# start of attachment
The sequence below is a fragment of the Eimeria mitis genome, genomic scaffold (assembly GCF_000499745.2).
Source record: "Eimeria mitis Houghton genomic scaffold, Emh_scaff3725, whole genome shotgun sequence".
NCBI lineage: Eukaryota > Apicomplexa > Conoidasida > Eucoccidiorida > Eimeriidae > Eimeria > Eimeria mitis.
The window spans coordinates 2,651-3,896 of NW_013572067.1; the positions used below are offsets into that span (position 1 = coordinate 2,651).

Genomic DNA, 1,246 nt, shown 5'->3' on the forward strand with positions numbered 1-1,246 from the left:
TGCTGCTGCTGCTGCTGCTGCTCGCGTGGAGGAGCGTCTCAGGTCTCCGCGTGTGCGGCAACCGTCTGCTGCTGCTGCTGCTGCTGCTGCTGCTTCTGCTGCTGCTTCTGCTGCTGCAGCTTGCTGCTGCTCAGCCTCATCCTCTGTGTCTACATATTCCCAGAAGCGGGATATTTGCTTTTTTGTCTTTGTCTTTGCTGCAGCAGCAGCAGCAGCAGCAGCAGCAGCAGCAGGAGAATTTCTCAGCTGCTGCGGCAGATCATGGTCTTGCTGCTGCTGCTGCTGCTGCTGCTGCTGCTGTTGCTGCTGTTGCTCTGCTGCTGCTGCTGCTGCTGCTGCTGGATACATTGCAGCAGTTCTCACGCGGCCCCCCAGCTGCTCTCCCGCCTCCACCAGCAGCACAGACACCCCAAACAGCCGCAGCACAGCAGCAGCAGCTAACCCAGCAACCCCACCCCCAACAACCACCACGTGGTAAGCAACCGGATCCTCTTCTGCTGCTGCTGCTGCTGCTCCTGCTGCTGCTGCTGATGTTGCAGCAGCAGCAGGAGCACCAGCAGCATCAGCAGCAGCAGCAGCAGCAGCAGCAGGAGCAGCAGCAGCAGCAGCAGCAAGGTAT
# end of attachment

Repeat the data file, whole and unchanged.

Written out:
The sequence below is a fragment of the Eimeria mitis genome, genomic scaffold (assembly GCF_000499745.2).
Source record: "Eimeria mitis Houghton genomic scaffold, Emh_scaff3725, whole genome shotgun sequence".
NCBI lineage: Eukaryota > Apicomplexa > Conoidasida > Eucoccidiorida > Eimeriidae > Eimeria > Eimeria mitis.
The window spans coordinates 2,651-3,896 of NW_013572067.1; the positions used below are offsets into that span (position 1 = coordinate 2,651).

Genomic DNA, 1,246 nt, shown 5'->3' on the forward strand with positions numbered 1-1,246 from the left:
TGCTGCTGCTGCTGCTGCTGCTCGCGTGGAGGAGCGTCTCAGGTCTCCGCGTGTGCGGCAACCGTCTGCTGCTGCTGCTGCTGCTGCTGCTGCTTCTGCTGCTGCTTCTGCTGCTGCAGCTTGCTGCTGCTCAGCCTCATCCTCTGTGTCTACATATTCCCAGAAGCGGGATATTTGCTTTTTTGTCTTTGTCTTTGCTGCAGCAGCAGCAGCAGCAGCAGCAGCAGCAGCAGGAGAATTTCTCAGCTGCTGCGGCAGATCATGGTCTTGCTGCTGCTGCTGCTGCTGCTGCTGCTGCTGTTGCTGCTGTTGCTCTGCTGCTGCTGCTGCTGCTGCTGCTGGATACATTGCAGCAGTTCTCACGCGGCCCCCCAGCTGCTCTCCCGCCTCCACCAGCAGCACAGACACCCCAAACAGCCGCAGCACAGCAGCAGCAGCTAACCCAGCAACCCCACCCCCAACAACCACCACGTGGTAAGCAACCGGATCCTCTTCTGCTGCTGCTGCTGCTGCTCCTGCTGCTGCTGCTGATGTTGCAGCAGCAGCAGGAGCACCAGCAGCATCAGCAGCAGCAGCAGCAGCAGCAGCAGGAGCAGCAGCAGCAGCAGCAGCAAGGTAT